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Title: Subaru High-z Exploration of Low-Luminosity Quasars (SHELLQs). VIII. A less biased view of the early co-evolution of black holes and host galaxies

We present ALMA [C ii] line and far-infrared (FIR) continuum observations of three $z \gt 6$ low-luminosity quasars ($M_{\rm 1450} \gt -25$ mag) discovered by our Subaru Hyper Suprime-Cam (HSC) survey. The [C ii] line was detected in all three targets with luminosities of $(2.4\mbox{--}9.5) \times 10^8\, L_{\odot }$, about one order of magnitude smaller than optically luminous ($M_{\rm 1450} \lesssim -25$ mag) quasars. The FIR continuum luminosities range from $\lt 9 \times 10^{10}\, L_{\odot }$ (3 $\sigma$ limit) to ${\sim } 2 \times 10^{12}\, L_{\odot }$, indicating a wide range in star formation rates in these galaxies. Most of the HSC quasars studied thus far show [C ii]/ FIR luminosity ratios similar to local star-forming galaxies. Using the [C ii]-based dynamical mass ($M_{\rm dyn}$) as a surrogate for bulge stellar mass ($M_{\rm\, bulge}$), we find that a significant fraction of low-luminosity quasars are located on or even below the local $M_{\rm\, BH}$–$M_{\rm\, bulge}$ relation, particularly at the massive end of the galaxy mass distribution. In contrast, previous studies of optically luminous quasars have found that black holes are overmassive relative to the local relation. Given the low luminosities of our targets, we are exploring the nature of the early co-evolution of supermassive black holes and more » their hosts in a less biased way. Almost all of the quasars presented in this work are growing their black hole mass at a much higher pace at $z \sim 6$ than the parallel growth model, in which supermassive black holes and their hosts grow simultaneously to match the local $M_{\rm\, BH}$–$M_{\rm\, bulge}$ relation at all redshifts. As the low-luminosity quasars appear to realize the local co-evolutionary relation even at $z \sim 6$, they should have experienced vigorous starbursts prior to the currently observed quasar phase to catch up with the relation.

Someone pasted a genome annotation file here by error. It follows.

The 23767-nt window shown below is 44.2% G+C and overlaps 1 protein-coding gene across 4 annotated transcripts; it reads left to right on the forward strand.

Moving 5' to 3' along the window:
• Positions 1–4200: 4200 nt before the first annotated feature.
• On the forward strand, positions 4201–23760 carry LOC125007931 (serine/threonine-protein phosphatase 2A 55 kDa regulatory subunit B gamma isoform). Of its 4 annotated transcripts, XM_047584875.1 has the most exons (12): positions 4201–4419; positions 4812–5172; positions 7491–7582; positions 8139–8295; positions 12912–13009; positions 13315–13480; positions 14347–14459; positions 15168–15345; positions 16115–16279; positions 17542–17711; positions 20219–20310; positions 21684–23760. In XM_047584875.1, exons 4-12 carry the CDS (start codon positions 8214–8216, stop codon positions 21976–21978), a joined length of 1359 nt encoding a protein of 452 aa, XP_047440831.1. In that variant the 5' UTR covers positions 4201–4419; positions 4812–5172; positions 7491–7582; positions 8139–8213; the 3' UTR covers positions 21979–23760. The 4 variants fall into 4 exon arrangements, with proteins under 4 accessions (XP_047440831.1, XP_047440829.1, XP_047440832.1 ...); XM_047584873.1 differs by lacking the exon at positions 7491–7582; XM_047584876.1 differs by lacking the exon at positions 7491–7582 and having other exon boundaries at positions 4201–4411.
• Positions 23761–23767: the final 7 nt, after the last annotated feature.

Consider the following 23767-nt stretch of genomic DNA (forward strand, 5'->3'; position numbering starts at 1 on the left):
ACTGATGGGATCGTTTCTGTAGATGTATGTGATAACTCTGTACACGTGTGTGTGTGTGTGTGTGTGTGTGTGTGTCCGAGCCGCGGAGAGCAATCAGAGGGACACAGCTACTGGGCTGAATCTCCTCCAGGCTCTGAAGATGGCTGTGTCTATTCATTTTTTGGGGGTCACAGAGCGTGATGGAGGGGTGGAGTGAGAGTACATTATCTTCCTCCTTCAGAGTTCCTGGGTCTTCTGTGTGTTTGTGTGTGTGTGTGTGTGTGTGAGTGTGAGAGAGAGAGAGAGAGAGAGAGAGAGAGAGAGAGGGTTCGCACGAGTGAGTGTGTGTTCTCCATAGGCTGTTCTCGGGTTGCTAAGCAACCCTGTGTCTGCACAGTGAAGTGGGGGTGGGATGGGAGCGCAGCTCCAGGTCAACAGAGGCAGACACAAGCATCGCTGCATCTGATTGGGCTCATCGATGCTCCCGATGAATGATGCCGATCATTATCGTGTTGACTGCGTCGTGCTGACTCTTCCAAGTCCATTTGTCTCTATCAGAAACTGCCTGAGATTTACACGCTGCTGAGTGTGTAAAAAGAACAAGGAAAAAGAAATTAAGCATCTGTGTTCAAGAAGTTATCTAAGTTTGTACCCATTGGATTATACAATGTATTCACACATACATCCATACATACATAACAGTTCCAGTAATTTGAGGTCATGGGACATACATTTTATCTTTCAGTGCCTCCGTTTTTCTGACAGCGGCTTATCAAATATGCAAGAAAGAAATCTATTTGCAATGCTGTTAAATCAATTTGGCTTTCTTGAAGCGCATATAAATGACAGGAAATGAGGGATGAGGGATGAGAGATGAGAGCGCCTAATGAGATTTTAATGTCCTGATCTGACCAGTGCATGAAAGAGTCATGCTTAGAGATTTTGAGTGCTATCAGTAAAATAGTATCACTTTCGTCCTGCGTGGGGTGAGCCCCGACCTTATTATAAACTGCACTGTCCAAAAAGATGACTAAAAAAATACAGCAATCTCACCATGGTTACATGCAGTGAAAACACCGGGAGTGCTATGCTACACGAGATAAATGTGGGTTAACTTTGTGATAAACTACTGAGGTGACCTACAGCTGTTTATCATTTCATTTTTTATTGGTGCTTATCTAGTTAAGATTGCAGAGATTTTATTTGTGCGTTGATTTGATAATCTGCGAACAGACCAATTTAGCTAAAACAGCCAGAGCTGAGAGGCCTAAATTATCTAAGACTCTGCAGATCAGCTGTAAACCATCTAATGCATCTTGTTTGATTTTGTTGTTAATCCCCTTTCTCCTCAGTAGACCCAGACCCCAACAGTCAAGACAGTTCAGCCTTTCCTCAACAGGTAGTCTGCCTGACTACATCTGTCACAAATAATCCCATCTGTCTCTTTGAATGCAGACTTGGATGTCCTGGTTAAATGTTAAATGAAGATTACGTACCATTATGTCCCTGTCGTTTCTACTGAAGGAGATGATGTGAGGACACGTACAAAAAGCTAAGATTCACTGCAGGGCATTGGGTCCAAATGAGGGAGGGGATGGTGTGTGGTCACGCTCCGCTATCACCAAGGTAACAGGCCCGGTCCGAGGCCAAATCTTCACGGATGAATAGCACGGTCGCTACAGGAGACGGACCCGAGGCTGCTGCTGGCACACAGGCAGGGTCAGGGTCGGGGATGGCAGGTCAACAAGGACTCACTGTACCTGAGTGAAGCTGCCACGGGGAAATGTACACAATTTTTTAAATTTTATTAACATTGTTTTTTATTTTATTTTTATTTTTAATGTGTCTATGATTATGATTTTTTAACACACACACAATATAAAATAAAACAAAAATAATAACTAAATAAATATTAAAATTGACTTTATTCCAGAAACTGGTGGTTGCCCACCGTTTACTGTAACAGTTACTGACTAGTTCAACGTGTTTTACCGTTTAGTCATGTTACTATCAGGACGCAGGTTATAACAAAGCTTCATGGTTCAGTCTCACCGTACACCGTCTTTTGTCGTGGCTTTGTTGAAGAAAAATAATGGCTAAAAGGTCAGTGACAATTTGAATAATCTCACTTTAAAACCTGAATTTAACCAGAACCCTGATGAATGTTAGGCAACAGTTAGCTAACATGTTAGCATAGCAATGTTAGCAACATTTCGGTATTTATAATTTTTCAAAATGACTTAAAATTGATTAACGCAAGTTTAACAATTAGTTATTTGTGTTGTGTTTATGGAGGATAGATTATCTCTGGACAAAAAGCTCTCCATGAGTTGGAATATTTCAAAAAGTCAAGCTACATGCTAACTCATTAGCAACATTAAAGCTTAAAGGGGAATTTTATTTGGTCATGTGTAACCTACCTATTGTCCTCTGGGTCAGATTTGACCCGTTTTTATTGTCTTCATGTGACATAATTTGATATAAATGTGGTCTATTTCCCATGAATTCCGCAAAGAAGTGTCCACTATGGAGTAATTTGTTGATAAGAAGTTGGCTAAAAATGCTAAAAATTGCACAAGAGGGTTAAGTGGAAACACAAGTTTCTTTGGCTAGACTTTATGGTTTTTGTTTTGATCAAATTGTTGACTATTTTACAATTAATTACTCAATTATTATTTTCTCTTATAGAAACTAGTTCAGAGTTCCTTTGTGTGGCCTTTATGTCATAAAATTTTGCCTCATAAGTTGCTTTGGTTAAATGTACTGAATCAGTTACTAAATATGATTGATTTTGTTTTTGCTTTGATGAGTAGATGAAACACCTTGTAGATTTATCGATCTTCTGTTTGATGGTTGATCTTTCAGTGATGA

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Publication Date:
Journal Name:
Publications of the Astronomical Society of Japan
Oxford University Press
Sponsoring Org:
National Science Foundation
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